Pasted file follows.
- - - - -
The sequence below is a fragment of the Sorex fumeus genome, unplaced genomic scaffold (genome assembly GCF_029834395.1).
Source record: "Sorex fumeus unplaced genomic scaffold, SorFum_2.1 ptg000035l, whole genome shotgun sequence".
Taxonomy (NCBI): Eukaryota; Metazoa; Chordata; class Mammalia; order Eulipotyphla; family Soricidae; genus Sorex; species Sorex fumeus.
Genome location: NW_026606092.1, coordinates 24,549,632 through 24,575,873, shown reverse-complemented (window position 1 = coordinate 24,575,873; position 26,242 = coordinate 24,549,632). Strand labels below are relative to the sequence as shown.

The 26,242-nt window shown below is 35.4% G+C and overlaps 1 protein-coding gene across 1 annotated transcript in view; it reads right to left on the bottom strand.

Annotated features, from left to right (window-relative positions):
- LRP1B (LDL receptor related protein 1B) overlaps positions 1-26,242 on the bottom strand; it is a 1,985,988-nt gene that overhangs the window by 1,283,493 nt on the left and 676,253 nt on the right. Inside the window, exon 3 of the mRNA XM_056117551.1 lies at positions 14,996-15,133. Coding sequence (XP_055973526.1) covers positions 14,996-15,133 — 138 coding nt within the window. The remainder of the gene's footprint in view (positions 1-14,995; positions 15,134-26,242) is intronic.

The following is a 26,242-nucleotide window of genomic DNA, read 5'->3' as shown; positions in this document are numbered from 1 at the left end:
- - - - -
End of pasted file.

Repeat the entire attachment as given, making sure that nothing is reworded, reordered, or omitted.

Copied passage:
The sequence below is a fragment of the Sorex fumeus genome, unplaced genomic scaffold (genome assembly GCF_029834395.1).
Source record: "Sorex fumeus unplaced genomic scaffold, SorFum_2.1 ptg000035l, whole genome shotgun sequence".
Taxonomy (NCBI): Eukaryota; Metazoa; Chordata; class Mammalia; order Eulipotyphla; family Soricidae; genus Sorex; species Sorex fumeus.
Genome location: NW_026606092.1, coordinates 24,549,632 through 24,575,873, shown reverse-complemented (window position 1 = coordinate 24,575,873; position 26,242 = coordinate 24,549,632). Strand labels below are relative to the sequence as shown.

The 26,242-nt window shown below is 35.4% G+C and overlaps 1 protein-coding gene across 1 annotated transcript in view; it reads right to left on the bottom strand.

Annotated features, from left to right (window-relative positions):
- LRP1B (LDL receptor related protein 1B) overlaps positions 1-26,242 on the bottom strand; it is a 1,985,988-nt gene that overhangs the window by 1,283,493 nt on the left and 676,253 nt on the right. Inside the window, exon 3 of the mRNA XM_056117551.1 lies at positions 14,996-15,133. Coding sequence (XP_055973526.1) covers positions 14,996-15,133 — 138 coding nt within the window. The remainder of the gene's footprint in view (positions 1-14,995; positions 15,134-26,242) is intronic.

The following is a 26,242-nucleotide window of genomic DNA, read 5'->3' as shown; positions in this document are numbered from 1 at the left end: